In addition, it is possible that the physiologic mechanism by which the intervention works may be associated with stimulation of central control mechanisms (periaqueductal gray area). [44, 45] This may result in a reflex stimulation of descending inhibitory mechanisms. [42, 46–48] Nevertheless, it seems that more than one mechanism explains the effects of manual therapy,  and there is insufficient evidence to claim a major role for either peripheral or central mechanisms. Future research is necessary to determine whether manual therapy exerts its effects either through mechanical or neurophysiologic mechanisms or through both.
Following the same hypotheses as other authors on the psychologic effects of massage, [34, 50] this study confirms that manual therapy does not induce changes in mood state. However, the short-term effects after the massage session were associated with a decrease in tension-anxiety and lower anger-hostility levels, which differed from the placebo condition. These changes may be related to the ability of manual therapy to produce a parasympathetic vegetative response associated with massage-induced improvements in HRV, blood pressure,  and immune function  Chronic tension-type headache is associated with an increase in anxiety, depression, and an impairment of anger control. [23, 24] In the current study, the manual techniques apparently influenced the patients' mood state by decreasing the emotional tension and anger, although only at short-term.
There are a few limitations to consider in this study. Only one therapist performed all the manual techniques, which may limit the generalizability of results. However, these techniques are commonly used in clinical practice and require minimal training. Hence, we expect that other clinicians may be able to provide similar treatments with similar results. We also used a small sample size with a 24–hour follow-up only. In fact, we only found a transient effect of the treatment, which may have limited clinical significance. It is possible that subsequent sessions may have a greater and longer lasting effect on clinical outcomes. Future studies using larger sample sizes with long-term follow-up periods are needed to elucidate the clinical relevance of the current findings. We also cannot exclude the placebo effects associated with hands-on technique, which in itself is capable of eliciting a sympathoexcitatory response.  However, it has been shown that manual techniques result in an increased sympathetic response when compared with a placebo technique, which consisted of solely manual contact.  Future studies should compare the manual techniques used in the current study to a placebo technique, which includes manual contact with the patient. Finally, we should recognize that blinding of patients may not be effective because the placebo intervention differed from the treatment physically. Therefore, the placebo effect associated with hands-on technique should not be ignored. Future randomized controlled trials should include a hands-on placebo intervention to further elucidate the real effects of the treatment protocol applied in the current pilot study.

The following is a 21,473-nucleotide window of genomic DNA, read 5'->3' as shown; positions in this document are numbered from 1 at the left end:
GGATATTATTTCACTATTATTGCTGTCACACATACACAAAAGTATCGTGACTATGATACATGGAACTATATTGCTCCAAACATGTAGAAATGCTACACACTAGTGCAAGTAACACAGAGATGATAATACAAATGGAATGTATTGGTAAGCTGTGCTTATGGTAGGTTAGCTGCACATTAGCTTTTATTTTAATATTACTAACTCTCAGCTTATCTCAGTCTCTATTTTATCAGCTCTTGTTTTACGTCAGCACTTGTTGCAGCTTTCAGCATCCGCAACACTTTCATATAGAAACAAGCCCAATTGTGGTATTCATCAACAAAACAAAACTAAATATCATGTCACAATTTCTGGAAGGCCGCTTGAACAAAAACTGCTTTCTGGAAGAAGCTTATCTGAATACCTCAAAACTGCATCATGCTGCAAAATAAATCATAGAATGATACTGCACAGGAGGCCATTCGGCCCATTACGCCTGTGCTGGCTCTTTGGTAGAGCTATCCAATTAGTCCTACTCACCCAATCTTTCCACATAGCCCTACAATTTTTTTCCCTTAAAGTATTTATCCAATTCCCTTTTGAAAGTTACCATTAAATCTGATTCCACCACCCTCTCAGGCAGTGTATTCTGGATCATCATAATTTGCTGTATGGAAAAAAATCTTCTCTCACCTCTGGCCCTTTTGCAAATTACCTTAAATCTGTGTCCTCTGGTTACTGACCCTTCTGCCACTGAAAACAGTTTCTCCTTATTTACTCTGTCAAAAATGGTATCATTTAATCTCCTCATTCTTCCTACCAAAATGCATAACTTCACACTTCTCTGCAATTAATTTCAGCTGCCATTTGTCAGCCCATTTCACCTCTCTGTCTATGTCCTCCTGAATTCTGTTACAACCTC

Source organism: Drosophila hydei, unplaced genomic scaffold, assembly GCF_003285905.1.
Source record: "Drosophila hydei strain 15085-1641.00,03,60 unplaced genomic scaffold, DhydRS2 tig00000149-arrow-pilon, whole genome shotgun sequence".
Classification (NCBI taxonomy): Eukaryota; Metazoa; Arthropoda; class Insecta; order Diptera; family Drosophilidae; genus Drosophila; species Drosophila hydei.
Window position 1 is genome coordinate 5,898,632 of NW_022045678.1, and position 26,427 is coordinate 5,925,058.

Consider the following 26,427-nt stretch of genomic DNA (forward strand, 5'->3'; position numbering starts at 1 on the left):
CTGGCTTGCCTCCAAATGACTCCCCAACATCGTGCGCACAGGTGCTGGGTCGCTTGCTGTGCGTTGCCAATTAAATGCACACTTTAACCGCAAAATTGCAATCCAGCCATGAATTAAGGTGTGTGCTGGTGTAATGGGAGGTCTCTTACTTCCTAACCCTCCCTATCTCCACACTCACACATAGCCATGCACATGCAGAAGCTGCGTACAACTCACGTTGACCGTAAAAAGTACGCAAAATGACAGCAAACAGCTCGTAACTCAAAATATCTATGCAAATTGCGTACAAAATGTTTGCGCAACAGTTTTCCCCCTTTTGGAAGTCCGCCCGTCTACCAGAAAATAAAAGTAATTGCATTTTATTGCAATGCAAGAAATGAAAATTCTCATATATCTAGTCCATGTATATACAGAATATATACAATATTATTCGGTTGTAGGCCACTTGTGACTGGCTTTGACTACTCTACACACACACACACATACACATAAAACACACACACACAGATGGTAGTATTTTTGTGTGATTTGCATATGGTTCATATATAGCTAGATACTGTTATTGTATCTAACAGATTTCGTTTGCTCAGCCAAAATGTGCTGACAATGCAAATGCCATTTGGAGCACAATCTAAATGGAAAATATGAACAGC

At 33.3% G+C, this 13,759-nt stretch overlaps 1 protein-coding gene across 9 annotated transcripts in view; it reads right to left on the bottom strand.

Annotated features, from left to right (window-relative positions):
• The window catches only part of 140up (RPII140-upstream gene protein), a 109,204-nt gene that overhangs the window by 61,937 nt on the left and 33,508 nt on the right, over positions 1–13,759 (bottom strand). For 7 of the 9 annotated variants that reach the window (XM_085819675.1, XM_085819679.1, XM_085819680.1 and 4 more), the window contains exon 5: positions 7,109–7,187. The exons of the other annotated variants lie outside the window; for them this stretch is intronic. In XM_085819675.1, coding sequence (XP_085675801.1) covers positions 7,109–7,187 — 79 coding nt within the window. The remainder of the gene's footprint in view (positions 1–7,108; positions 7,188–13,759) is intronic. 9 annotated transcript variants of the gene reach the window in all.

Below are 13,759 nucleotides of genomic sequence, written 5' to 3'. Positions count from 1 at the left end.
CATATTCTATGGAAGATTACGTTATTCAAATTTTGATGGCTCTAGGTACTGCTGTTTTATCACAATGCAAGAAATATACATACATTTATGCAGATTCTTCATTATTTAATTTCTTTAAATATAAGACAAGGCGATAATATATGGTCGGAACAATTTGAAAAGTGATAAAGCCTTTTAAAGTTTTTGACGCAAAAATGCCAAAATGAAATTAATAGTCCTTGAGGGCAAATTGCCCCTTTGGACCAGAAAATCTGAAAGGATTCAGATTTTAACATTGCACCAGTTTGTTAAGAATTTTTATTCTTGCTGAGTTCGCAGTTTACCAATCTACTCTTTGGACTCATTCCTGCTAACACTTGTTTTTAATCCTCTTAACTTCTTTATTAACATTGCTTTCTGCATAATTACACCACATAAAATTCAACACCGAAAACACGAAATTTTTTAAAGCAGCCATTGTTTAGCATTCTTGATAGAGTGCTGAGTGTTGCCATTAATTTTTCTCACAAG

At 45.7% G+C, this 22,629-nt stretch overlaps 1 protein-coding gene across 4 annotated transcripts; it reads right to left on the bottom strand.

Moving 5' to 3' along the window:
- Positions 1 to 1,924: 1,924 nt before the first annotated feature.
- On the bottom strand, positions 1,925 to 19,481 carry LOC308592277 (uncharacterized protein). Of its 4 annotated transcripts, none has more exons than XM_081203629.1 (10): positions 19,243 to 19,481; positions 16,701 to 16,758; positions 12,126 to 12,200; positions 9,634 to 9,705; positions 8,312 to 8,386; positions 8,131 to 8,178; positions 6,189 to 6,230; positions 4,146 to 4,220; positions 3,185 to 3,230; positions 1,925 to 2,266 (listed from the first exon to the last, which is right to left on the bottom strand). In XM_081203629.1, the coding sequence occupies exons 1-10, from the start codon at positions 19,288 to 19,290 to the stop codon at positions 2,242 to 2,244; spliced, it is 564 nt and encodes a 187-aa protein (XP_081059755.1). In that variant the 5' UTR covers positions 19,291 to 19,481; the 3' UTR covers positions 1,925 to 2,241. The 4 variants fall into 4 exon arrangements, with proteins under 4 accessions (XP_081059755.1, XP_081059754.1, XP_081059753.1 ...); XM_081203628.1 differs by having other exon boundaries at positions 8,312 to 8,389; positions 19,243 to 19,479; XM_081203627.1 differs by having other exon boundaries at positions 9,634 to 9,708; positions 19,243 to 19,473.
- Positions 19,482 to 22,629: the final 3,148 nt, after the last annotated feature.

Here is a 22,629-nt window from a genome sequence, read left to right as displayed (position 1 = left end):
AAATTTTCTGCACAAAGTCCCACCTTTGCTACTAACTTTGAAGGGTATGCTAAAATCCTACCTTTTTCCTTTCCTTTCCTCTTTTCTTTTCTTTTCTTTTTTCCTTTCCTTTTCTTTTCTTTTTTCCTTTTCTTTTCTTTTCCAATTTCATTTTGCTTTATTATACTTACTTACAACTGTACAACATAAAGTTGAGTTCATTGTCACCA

The application of a single session of manual therapy program produces an immediate increase of index HRV and a decrease in tension, anger status, and perceived pain in patients with CTTH. Nevertheless, we only have found a transient effect of the treatment, which may have limited clinical significance. Future studies investigating the effects of numerous treatment sessions are needed to elucidate the clinical relevance of the current findings.
The application of a session of head-neck massage produces an immediate increase
of the index HRV in patients with CTTH.
The application of a session of head-neck massage produces an immediate decrease
in tension, anger status, and perceived pain in patients with CTTH.